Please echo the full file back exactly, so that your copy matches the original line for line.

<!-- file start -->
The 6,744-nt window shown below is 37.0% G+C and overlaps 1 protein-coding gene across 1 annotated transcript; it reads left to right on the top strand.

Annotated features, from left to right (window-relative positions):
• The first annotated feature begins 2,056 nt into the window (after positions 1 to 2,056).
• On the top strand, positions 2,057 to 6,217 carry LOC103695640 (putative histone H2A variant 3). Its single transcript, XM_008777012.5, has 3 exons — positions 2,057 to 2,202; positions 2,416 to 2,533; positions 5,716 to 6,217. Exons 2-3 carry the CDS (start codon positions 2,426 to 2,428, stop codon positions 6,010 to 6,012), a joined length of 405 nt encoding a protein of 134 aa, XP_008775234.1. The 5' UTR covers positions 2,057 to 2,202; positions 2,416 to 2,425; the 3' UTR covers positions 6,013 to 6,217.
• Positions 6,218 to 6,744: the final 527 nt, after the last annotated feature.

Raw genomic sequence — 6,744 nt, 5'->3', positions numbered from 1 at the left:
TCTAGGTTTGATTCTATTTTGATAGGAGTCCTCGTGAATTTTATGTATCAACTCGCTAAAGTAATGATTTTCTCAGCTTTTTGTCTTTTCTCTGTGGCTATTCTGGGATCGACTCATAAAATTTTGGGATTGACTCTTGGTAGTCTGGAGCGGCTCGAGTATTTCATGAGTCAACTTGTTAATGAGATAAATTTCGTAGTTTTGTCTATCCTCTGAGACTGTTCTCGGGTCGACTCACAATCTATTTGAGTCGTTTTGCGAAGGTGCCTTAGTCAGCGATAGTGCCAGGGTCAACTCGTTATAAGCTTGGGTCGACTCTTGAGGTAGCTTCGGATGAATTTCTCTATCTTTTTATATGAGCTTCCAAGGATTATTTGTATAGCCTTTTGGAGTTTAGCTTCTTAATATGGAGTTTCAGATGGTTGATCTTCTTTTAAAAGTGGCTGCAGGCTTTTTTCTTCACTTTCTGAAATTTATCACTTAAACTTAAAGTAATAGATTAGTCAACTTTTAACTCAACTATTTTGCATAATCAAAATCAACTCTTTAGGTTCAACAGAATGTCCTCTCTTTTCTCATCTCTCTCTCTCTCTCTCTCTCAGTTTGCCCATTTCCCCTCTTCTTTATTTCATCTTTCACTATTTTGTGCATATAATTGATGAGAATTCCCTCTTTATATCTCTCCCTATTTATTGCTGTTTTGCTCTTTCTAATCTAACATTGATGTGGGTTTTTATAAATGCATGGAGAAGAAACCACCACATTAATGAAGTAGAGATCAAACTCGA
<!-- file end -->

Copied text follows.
The 6,744-nt window shown below is 37.0% G+C and overlaps 1 protein-coding gene across 1 annotated transcript; it reads left to right on the top strand.

Annotated features, from left to right (window-relative positions):
• The first annotated feature begins 2,056 nt into the window (after positions 1 to 2,056).
• On the top strand, positions 2,057 to 6,217 carry LOC103695640 (putative histone H2A variant 3). Its single transcript, XM_008777012.5, has 3 exons — positions 2,057 to 2,202; positions 2,416 to 2,533; positions 5,716 to 6,217. Exons 2-3 carry the CDS (start codon positions 2,426 to 2,428, stop codon positions 6,010 to 6,012), a joined length of 405 nt encoding a protein of 134 aa, XP_008775234.1. The 5' UTR covers positions 2,057 to 2,202; positions 2,416 to 2,425; the 3' UTR covers positions 6,013 to 6,217.
• Positions 6,218 to 6,744: the final 527 nt, after the last annotated feature.

Raw genomic sequence — 6,744 nt, 5'->3', positions numbered from 1 at the left:
TCTAGGTTTGATTCTATTTTGATAGGAGTCCTCGTGAATTTTATGTATCAACTCGCTAAAGTAATGATTTTCTCAGCTTTTTGTCTTTTCTCTGTGGCTATTCTGGGATCGACTCATAAAATTTTGGGATTGACTCTTGGTAGTCTGGAGCGGCTCGAGTATTTCATGAGTCAACTTGTTAATGAGATAAATTTCGTAGTTTTGTCTATCCTCTGAGACTGTTCTCGGGTCGACTCACAATCTATTTGAGTCGTTTTGCGAAGGTGCCTTAGTCAGCGATAGTGCCAGGGTCAACTCGTTATAAGCTTGGGTCGACTCTTGAGGTAGCTTCGGATGAATTTCTCTATCTTTTTATATGAGCTTCCAAGGATTATTTGTATAGCCTTTTGGAGTTTAGCTTCTTAATATGGAGTTTCAGATGGTTGATCTTCTTTTAAAAGTGGCTGCAGGCTTTTTTCTTCACTTTCTGAAATTTATCACTTAAACTTAAAGTAATAGATTAGTCAACTTTTAACTCAACTATTTTGCATAATCAAAATCAACTCTTTAGGTTCAACAGAATGTCCTCTCTTTTCTCATCTCTCTCTCTCTCTCTCTCTCAGTTTGCCCATTTCCCCTCTTCTTTATTTCATCTTTCACTATTTTGTGCATATAATTGATGAGAATTCCCTCTTTATATCTCTCCCTATTTATTGCTGTTTTGCTCTTTCTAATCTAACATTGATGTGGGTTTTTATAAATGCATGGAGAAGAAACCACCACATTAATGAAGTAGAGATCAAACTCGA